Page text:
website stats
When I am Copyeditor General ...: September 2011


Wait - do we already have a Copyeditor General?

My new hero is Annetta Cheek of the Center for Plain Language. She has helped push through the Federal Plain Writing Act (PDF), which mandates that government agencies should write plainly — that is, clearly and in a style that the target audience will understand — in all documents intended for the public.

The CPL website has some nice examples of government language before and after a good old-fashioned plaining.

My favorite:
This rule proposes the Spring/Summer subsistence harvest regulations in Alaska for migratory birds that expire on August 31, 2003.

This rule proposes the Spring/Summer subsistence harvest regulations for migratory birds in Alaska. The regulations will expire on August 31, 2003.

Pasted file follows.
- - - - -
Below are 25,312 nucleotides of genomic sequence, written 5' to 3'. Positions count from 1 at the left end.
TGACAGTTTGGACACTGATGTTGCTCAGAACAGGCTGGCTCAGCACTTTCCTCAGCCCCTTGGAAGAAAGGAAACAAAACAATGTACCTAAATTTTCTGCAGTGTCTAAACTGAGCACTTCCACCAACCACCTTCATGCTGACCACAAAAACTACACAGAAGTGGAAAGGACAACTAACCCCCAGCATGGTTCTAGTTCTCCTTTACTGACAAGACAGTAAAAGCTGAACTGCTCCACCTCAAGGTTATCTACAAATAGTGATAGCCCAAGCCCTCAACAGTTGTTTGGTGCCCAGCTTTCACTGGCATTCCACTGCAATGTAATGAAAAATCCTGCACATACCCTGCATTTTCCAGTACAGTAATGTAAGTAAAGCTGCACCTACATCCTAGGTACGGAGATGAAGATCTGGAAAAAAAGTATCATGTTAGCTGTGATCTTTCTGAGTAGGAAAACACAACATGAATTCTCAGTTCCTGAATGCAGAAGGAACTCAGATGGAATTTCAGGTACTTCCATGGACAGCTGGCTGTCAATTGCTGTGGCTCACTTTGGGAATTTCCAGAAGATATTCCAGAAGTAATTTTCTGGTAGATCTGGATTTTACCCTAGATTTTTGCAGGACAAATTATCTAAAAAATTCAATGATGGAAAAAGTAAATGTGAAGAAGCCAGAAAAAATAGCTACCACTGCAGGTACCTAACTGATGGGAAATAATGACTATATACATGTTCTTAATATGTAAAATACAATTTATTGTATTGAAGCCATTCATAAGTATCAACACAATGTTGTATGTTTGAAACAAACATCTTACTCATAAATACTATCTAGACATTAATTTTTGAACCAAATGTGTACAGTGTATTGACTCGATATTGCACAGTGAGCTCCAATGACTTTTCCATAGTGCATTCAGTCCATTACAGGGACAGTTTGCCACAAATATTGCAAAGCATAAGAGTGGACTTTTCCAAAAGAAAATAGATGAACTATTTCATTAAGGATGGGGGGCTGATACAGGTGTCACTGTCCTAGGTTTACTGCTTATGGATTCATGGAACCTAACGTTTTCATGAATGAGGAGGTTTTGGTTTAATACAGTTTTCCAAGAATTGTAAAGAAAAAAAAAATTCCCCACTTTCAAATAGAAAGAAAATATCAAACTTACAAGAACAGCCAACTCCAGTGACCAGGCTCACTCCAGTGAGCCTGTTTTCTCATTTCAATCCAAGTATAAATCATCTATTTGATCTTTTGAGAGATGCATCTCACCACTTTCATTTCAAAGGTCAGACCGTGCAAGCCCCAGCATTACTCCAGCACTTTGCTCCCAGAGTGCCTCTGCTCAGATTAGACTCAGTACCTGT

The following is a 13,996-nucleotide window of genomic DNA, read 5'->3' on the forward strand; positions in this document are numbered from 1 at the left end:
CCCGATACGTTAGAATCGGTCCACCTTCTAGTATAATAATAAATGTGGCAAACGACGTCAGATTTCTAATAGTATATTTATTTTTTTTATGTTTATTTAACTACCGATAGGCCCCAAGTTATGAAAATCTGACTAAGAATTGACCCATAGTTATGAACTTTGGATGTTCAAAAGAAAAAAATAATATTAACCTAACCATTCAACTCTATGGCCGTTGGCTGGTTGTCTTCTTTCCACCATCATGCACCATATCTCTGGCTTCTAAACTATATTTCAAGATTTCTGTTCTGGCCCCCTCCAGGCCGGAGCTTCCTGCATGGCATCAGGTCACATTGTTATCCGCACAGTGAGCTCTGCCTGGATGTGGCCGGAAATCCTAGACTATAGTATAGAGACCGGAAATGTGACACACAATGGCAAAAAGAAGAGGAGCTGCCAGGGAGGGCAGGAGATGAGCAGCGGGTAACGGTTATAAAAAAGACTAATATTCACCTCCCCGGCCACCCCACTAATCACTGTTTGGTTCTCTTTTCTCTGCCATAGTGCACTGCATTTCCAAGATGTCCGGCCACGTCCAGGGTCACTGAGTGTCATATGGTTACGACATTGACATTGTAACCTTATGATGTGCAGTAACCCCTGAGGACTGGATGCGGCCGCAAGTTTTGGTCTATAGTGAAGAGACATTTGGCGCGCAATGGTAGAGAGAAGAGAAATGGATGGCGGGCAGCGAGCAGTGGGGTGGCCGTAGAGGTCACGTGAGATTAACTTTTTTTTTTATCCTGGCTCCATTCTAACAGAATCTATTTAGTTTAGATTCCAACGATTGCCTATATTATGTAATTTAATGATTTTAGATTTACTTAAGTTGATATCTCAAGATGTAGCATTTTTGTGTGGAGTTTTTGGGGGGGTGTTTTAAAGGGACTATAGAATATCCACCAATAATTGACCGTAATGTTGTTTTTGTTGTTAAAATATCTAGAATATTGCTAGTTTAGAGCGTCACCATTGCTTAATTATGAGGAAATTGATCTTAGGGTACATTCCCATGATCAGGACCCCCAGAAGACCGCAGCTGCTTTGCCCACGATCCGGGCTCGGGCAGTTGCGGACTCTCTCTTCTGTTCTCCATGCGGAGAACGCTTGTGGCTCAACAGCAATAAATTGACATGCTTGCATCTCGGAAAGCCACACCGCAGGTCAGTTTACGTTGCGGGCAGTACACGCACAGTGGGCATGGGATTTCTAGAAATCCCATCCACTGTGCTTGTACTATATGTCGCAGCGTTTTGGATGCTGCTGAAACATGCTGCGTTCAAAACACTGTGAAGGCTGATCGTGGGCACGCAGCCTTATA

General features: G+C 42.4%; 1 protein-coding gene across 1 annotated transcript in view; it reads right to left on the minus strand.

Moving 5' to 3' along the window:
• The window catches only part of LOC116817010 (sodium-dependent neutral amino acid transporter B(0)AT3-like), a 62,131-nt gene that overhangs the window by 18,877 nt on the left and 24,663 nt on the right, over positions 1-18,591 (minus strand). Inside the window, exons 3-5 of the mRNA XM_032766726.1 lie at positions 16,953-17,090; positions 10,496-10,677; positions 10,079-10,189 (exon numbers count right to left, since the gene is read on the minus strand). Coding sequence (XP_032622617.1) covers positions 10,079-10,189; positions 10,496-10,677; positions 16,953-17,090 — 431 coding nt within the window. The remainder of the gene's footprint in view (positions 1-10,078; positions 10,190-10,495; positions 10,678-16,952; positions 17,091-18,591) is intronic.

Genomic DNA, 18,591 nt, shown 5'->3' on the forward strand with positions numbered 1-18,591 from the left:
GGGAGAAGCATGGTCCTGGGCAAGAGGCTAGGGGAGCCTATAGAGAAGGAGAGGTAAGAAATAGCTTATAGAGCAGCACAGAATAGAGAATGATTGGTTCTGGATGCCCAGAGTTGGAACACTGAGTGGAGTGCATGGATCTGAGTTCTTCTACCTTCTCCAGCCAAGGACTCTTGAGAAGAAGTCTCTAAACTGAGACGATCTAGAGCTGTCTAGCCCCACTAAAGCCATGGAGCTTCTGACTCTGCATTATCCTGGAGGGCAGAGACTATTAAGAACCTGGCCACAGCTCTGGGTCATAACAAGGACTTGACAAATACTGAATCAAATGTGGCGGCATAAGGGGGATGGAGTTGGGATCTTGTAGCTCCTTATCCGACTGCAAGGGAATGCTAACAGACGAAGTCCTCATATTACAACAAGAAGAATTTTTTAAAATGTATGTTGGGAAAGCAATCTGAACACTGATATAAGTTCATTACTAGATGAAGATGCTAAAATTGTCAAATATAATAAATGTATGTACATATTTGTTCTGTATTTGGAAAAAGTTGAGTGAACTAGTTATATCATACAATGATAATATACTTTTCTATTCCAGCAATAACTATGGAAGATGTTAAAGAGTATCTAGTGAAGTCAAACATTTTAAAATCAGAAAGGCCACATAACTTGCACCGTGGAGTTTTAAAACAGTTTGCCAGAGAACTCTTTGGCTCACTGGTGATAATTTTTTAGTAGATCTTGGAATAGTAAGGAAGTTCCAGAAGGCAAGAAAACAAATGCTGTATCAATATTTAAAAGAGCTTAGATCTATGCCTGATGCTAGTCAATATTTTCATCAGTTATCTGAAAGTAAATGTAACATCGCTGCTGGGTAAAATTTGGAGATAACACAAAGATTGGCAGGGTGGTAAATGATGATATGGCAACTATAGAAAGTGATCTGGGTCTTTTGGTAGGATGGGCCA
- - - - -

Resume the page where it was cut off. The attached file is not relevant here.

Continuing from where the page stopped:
The Plain Language Action and Information Network, a group of federal language nerds I would like to hug, has created a fabulous document (PDF) to help government agencies tighten their texts.

It covers everything from how to organize themes to avoiding passive voice to (let's get seriously basic here) how to write a topic sentence. Oh, and there's a whole section on writing for the web (yay!).

Frankly, I think every organization in the country, from hospitals (I'm looking at you, nice surgeon who advised that I take a pill sublingually) to banks to schools to businesses, needs to print it out, hang it on the wall, memorize it.

The Act goes into effect in October. Prepare yourselves, Feds!

Copyeditor General's ruling: Perhaps the first focus of the Act should be the Act itself, which begins:
To enhance citizen access to Government information and services by establishing that Government documents issued to the public must be written clearly, and for other purposes.
"...should be written clearly, and for other purposes"? What other purposes should it be written for?
Add to Technorati Favorites